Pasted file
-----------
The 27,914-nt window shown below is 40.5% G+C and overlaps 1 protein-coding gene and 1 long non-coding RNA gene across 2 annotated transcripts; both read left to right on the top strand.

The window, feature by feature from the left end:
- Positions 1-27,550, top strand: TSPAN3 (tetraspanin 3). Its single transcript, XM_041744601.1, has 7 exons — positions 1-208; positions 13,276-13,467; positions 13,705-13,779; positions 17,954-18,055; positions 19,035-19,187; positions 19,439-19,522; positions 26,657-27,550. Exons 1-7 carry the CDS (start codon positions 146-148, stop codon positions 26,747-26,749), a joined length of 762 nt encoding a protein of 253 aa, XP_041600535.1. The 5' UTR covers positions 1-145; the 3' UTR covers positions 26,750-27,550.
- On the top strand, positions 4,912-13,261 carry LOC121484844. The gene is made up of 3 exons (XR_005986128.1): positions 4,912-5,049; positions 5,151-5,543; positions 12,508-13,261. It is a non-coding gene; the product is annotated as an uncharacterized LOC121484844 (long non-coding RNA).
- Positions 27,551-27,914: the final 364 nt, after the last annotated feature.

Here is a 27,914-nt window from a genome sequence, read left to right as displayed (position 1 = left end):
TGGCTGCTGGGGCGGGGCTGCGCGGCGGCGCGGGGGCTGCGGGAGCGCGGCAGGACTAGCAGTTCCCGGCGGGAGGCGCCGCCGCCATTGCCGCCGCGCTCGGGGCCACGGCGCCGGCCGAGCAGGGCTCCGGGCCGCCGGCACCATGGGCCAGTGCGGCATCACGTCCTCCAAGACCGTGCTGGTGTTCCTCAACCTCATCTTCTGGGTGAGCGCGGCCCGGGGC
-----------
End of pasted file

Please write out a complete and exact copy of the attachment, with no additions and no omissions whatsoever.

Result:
The 27,914-nt window shown below is 40.5% G+C and overlaps 1 protein-coding gene and 1 long non-coding RNA gene across 2 annotated transcripts; both read left to right on the top strand.

The window, feature by feature from the left end:
- Positions 1-27,550, top strand: TSPAN3 (tetraspanin 3). Its single transcript, XM_041744601.1, has 7 exons — positions 1-208; positions 13,276-13,467; positions 13,705-13,779; positions 17,954-18,055; positions 19,035-19,187; positions 19,439-19,522; positions 26,657-27,550. Exons 1-7 carry the CDS (start codon positions 146-148, stop codon positions 26,747-26,749), a joined length of 762 nt encoding a protein of 253 aa, XP_041600535.1. The 5' UTR covers positions 1-145; the 3' UTR covers positions 26,750-27,550.
- On the top strand, positions 4,912-13,261 carry LOC121484844. The gene is made up of 3 exons (XR_005986128.1): positions 4,912-5,049; positions 5,151-5,543; positions 12,508-13,261. It is a non-coding gene; the product is annotated as an uncharacterized LOC121484844 (long non-coding RNA).
- Positions 27,551-27,914: the final 364 nt, after the last annotated feature.

Here is a 27,914-nt window from a genome sequence, read left to right as displayed (position 1 = left end):
TGGCTGCTGGGGCGGGGCTGCGCGGCGGCGCGGGGGCTGCGGGAGCGCGGCAGGACTAGCAGTTCCCGGCGGGAGGCGCCGCCGCCATTGCCGCCGCGCTCGGGGCCACGGCGCCGGCCGAGCAGGGCTCCGGGCCGCCGGCACCATGGGCCAGTGCGGCATCACGTCCTCCAAGACCGTGCTGGTGTTCCTCAACCTCATCTTCTGGGTGAGCGCGGCCCGGGGC